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Etymologies

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Examples

  • Justine, whom I loved and esteemed as my sister, how could she put on those smiles of innocence only to betray; her mild eyes seemed incapable of any severity or ill-humour, and yet she has committed a murder.

    Chapter 7

  • Resigning his position in protest, Hamilton wrote to a friend that the great man would "for once at least, repent his ill-humour."

    The Leadership Secrets of George Washington

  • And could that be the reason for his cold ill-humour? she wondered.

    You Don't Take Names

  • "I'm nothing but a pawn," she told herself as she parked the Flat and went indoors, then found her ill-humour evaporating because her patient was so glad to see her back again and Mrs Moore had prepared a delicious tea for her.

    You Don't Take Names

  • Much of our ill-humour, much of our suffering and unhappiness, originate in other people's criticism, because of the importance we attach to their opinion of us.

    Cheerfulness (A psychosynthesis technique), by Roberto Assagioli

  • The applications are obvious and do not call for explanation, but I will simply recall a little story which illustrates the consequences of ill-humour.

    Cheerfulness (A psychosynthesis technique), by Roberto Assagioli

  • Much unhappiness, indeed most family failures separations, divorces owe their origin to the atmosphere of ill-humour, criticism, demands, to which I have referred.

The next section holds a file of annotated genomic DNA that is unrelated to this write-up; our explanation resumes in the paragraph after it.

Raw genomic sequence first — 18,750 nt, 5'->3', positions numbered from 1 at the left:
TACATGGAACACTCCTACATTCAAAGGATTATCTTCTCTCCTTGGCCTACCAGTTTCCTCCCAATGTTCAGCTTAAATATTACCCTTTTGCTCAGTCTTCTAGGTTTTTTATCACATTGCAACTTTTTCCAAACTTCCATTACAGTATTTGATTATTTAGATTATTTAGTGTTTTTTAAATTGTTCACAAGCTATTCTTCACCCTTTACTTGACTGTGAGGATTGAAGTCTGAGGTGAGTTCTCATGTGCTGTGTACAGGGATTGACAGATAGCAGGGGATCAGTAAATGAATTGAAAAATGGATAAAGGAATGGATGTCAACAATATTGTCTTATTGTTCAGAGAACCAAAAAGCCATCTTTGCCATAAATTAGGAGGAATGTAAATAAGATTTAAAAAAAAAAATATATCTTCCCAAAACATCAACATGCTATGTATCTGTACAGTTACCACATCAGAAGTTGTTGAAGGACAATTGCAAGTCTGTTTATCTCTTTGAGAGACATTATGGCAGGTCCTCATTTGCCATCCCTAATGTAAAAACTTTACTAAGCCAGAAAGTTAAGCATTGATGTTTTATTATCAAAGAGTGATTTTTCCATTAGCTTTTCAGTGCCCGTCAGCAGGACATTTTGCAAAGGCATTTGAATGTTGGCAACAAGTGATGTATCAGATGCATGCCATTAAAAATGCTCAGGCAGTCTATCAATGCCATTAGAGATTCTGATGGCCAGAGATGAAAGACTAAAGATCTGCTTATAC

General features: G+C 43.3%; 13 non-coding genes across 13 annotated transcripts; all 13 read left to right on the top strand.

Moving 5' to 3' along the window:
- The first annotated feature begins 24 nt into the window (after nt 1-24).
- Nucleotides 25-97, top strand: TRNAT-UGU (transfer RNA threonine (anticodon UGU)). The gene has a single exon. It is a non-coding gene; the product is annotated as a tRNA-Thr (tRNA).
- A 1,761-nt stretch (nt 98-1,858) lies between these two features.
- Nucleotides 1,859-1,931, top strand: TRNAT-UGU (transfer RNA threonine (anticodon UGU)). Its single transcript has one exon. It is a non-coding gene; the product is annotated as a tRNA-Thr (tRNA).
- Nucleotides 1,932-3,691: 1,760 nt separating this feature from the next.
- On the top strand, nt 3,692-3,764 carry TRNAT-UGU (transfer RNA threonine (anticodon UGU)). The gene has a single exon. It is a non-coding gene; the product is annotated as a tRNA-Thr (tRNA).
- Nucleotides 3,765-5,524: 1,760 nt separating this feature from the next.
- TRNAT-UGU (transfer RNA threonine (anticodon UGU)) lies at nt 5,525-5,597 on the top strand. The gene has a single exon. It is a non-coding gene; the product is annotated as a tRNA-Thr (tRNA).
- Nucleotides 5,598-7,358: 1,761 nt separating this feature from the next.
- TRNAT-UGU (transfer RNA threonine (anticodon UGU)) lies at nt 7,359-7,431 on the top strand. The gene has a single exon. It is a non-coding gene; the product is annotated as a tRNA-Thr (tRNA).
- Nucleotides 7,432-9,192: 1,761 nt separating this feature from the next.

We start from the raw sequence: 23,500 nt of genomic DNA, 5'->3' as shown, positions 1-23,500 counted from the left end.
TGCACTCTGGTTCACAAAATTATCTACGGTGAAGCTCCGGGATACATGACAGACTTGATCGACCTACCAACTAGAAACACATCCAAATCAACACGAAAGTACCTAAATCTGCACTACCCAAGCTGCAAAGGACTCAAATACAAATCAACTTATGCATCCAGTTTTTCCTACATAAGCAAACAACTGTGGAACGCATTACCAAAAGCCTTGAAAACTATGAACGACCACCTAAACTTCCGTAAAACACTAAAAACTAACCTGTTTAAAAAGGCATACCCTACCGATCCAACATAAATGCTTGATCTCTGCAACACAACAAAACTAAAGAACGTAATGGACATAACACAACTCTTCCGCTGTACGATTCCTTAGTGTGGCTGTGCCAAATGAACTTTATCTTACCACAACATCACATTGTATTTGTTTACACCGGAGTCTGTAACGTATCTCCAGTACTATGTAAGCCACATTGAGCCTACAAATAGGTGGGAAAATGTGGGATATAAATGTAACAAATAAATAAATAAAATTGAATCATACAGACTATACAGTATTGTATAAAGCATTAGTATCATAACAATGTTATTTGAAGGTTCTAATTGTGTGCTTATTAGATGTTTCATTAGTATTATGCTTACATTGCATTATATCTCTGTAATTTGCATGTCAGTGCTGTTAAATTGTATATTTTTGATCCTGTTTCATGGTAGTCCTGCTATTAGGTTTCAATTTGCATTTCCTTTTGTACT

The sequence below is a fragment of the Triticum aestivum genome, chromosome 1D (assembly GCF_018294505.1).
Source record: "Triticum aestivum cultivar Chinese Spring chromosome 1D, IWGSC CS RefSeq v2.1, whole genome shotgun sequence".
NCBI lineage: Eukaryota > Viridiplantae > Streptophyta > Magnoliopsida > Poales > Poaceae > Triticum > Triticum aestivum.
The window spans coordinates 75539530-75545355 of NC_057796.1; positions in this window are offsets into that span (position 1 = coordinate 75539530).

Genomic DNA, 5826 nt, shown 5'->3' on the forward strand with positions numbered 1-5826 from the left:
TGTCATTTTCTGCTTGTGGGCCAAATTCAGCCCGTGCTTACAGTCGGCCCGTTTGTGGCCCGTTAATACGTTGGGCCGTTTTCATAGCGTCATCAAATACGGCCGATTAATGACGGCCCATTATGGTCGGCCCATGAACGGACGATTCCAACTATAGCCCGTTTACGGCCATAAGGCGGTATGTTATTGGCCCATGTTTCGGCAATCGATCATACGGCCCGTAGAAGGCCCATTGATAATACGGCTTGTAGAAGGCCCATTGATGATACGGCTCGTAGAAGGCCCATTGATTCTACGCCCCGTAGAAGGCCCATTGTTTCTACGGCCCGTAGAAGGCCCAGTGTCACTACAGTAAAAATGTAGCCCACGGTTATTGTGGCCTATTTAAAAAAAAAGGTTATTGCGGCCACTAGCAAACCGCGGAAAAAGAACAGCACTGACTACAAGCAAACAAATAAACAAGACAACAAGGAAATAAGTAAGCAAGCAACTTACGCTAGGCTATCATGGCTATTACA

Cheerfulness (A psychosynthesis technique), by Roberto Assagioli

  • Her jealousy, already but too well founded, received every hour the poisonous nourishment of fresh conviction, which so much soured and exasperated a temper naturally harsh, that her malignity and ill-humour grew daily more acrimonious.

    Cecilia

  • Her general character, also, for peevishness and haughty ill-breeding, skilfully, from time to time, displayed, and artfully repined at by Mr Monckton, still kept her from suspecting any peculiar animosity to herself, and made her impute all that passed to the mere rancour of ill-humour.

    Cecilia

  • Her visits, indeed, had by no means been frequent, as the ill-humour of Lady Margaret Monckton had rendered them painful to her; yet the opportunities they had afforded her of mixing with people of fashion, had served to prepare her for the new scenes in which she was soon to be a performer.

    Cecilia

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